The original interface was cumbersome and needed an analyst who could use specialized programming languages to access the answer.

We developed AskCricInfo, which takes human input–questions or search queries–and converts the queries into a structured language like SQL that machines understand. The technology can “translate” the question into a programming language, find the answer, and quickly send it back to the user.

It is an excellent example of the power of underlying technology and what the tool can do. ChatGPT is very interesting. It is the first chatbot that makes “intelligent” and engaging conversations. There are definite use cases for making it a very effective teaching tool. It is up to the instructors to imagine a world where something like ChatGPT will always be available and teach students how to use it effectively. A lot can go wrong with ChatGPT- primarily because of its design that makes it bullshit confidently. But that is a problem with all LLMs, not just ChatGPT.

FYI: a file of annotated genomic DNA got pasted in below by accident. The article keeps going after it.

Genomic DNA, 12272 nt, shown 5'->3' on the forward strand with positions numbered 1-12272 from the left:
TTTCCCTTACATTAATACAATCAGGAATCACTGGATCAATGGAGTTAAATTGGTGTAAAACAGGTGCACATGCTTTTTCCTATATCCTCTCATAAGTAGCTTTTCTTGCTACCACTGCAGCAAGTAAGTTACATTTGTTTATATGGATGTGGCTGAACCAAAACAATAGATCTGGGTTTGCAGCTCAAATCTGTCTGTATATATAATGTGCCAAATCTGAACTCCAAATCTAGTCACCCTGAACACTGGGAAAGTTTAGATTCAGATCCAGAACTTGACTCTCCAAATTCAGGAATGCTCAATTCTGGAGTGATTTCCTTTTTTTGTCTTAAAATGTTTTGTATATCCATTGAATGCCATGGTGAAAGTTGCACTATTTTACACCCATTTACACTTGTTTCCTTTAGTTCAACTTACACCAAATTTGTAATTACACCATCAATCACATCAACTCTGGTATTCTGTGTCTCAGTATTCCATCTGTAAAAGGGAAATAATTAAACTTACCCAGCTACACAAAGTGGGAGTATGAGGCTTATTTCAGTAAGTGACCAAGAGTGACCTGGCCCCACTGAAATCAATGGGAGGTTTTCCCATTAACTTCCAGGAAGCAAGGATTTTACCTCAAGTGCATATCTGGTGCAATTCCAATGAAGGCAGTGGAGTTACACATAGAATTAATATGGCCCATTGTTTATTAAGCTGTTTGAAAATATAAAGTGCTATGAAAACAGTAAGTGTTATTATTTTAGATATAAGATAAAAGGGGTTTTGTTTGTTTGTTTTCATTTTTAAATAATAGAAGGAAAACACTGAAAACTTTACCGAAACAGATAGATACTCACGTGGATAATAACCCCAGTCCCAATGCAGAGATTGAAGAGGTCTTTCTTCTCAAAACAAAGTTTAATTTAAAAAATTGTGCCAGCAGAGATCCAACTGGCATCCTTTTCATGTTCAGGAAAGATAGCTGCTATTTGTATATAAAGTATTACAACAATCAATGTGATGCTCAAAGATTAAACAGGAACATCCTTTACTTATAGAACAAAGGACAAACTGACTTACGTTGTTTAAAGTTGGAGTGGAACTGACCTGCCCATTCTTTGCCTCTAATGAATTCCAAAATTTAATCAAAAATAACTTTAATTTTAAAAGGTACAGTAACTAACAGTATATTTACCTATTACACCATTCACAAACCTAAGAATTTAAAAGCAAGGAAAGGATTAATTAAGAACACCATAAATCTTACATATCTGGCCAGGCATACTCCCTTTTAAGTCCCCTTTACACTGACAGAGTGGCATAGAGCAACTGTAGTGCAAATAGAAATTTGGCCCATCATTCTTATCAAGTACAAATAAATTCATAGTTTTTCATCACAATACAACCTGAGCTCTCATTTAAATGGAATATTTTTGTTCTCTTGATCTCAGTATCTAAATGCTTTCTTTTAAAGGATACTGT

Kathy McKeown
ChatGPT and the technology it is built on, GPT3, are game changers. With them and the other large language models that have recently emerged, models can now produce extremely fluent text. They are also able to perform a variety of tasks in a way that was not previously possible. And there are many situations in which they can be used to help us do things that we previously found tedious. But they are not able to do as much as we might initially have imagined. They have limitations that are not always immediately obvious, and researchers are taking the time to study them so that we can accurately characterize what they can and cannot do. Nonetheless, they change how we do research in the natural language field and how we build new models to carry out other tasks.